Also, is that masonry blade a diamond-tipped blade? I know quartz is hard, but I don't know how your specific piece compares to solid granite. You don't want to try cutting something super hard with a whimpy blade not suited for the task. A very sharp, hard diamond-tipped blade will cut with a fine edge.
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Old 08-10-2014, 03:57 PM   #5
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Originally Posted by MooreBonds View Post
I'm familiar with some natural stone tile (installed about 220 sq ft on the walls/floors of my bathroom and threshhold, and about 20 ft on my kitchen backsplashes), but not quartz.

When you say it's a 'composite', is it resin-based, or more like terrazzo, where they take chips and cement them together with a concrete-like substance? If the latter, then lots of dust will be flying out, and you'll definitely want to have a wet saw, not only for dust control, but the blade can sometimes chip small flecks off if you try doing it dry (speaking from experience here). While quartz/granite are hard materials, natural stone can sometimes do funny things you don't expect.

Especially when you have just 1 more inch to cut on a 20 inch cut, and have to suddenly come up with Plan B (again, speaking from experience).

I wouldn't bother taking the chance doing it dry, because Murphy will likely rain on your parade somewhere, somehow.

Also, is that masonry blade a diamond-tipped blade? I know quartz is hard, but I don't know how your specific piece compares to solid granite. You don't want to try cutting something super hard with a whimpy blade not suited for the task. A very sharp, hard diamond-tipped blade will cut with a fine edge.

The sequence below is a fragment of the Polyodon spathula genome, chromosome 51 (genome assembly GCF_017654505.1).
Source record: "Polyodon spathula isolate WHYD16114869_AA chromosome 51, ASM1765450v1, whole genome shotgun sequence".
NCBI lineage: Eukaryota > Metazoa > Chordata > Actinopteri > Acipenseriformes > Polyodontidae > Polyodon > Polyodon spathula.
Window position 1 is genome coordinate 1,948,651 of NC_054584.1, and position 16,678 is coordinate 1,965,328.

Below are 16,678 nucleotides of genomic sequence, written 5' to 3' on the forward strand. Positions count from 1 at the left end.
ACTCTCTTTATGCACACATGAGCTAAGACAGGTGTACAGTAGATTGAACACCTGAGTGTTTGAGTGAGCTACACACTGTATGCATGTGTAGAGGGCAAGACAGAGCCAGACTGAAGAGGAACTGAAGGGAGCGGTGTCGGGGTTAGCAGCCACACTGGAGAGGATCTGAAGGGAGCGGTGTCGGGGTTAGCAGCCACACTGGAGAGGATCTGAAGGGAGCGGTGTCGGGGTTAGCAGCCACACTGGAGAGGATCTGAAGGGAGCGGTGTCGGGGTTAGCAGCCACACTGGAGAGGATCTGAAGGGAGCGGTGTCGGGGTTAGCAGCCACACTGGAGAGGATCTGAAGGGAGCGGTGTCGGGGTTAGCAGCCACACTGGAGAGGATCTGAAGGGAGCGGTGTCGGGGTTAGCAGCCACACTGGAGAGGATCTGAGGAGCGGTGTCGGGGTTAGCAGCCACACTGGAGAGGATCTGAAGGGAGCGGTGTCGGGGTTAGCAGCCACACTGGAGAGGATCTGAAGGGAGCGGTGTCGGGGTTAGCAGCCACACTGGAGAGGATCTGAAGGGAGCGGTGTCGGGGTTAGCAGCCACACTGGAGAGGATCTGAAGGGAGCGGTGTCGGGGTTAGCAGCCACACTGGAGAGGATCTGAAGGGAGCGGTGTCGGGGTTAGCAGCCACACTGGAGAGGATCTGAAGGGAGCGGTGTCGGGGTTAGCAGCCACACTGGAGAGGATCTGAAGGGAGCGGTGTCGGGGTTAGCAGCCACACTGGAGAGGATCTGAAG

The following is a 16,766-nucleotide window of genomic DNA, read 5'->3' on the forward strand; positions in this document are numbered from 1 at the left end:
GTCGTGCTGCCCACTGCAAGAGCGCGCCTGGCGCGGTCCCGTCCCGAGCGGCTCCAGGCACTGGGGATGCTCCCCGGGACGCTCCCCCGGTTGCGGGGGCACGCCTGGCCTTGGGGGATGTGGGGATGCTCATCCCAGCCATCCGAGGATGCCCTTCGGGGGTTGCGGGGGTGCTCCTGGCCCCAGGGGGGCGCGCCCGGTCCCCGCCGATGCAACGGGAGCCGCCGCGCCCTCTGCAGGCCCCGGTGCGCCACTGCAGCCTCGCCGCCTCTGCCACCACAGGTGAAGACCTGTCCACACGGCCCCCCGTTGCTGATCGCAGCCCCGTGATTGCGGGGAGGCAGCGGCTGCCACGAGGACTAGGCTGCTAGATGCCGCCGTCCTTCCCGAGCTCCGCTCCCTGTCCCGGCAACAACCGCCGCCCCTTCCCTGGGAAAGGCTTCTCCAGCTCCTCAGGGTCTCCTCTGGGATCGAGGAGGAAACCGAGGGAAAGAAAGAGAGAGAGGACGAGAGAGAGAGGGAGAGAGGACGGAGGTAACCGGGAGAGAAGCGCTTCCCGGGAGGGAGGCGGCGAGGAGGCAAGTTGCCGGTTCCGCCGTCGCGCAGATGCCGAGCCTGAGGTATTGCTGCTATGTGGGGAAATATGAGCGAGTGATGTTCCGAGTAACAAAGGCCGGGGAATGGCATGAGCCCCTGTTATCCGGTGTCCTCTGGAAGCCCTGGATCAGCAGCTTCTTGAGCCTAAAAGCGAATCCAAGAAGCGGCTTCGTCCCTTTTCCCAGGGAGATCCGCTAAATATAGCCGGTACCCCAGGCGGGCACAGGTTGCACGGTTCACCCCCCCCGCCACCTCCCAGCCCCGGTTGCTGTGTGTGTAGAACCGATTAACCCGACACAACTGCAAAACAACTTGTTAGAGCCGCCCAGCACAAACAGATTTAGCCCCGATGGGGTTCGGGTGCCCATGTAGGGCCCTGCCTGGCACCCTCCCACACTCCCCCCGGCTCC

Picture attached. The manufacturer's page is here:
US Marble // Stone Colors & Products
Quote:
Engineered Stone Quartz is approximately 93% crushed or ground natural quartz and 7% stain-resistant polymer resins. The resulting product is extremely durable; a low-maintenance, versatile product combining many of the best features of Natural Stone and Cultured Products. Its non-porous surface is highly resistant to scratching, bacteria, mold, corrosion, stains, and never requires the sealing that Natural Stone Granite and Marble demand.
I have access to a wet tile cutter (2nd picture below), but that might just do thin tile.
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File Type: jpg 2014-08-10 16.44.03.jpg (410.6 KB, 5 views)
File Type: jpg 9KyYQWHldQ95BM_.jpg (4.8 KB, 88 views)
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Old 08-10-2014, 03:59 PM   #6
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Originally Posted by ERD50 View Post
Why wouldn't you use a wet saw? You can buy them for ~ $50 - I've got one that I figured would barely get me through a small job, and I've done about 5 projects plus some small jobs with it.

Or you might take it to a tile shop to be cut.

If you have some scrap to test on, you might get away with an abrasive cut-off wheel. I'd take very shallow cuts, and let them cool in-between each pass, and make an animal sacrifice to the quartz composite gods for good measure.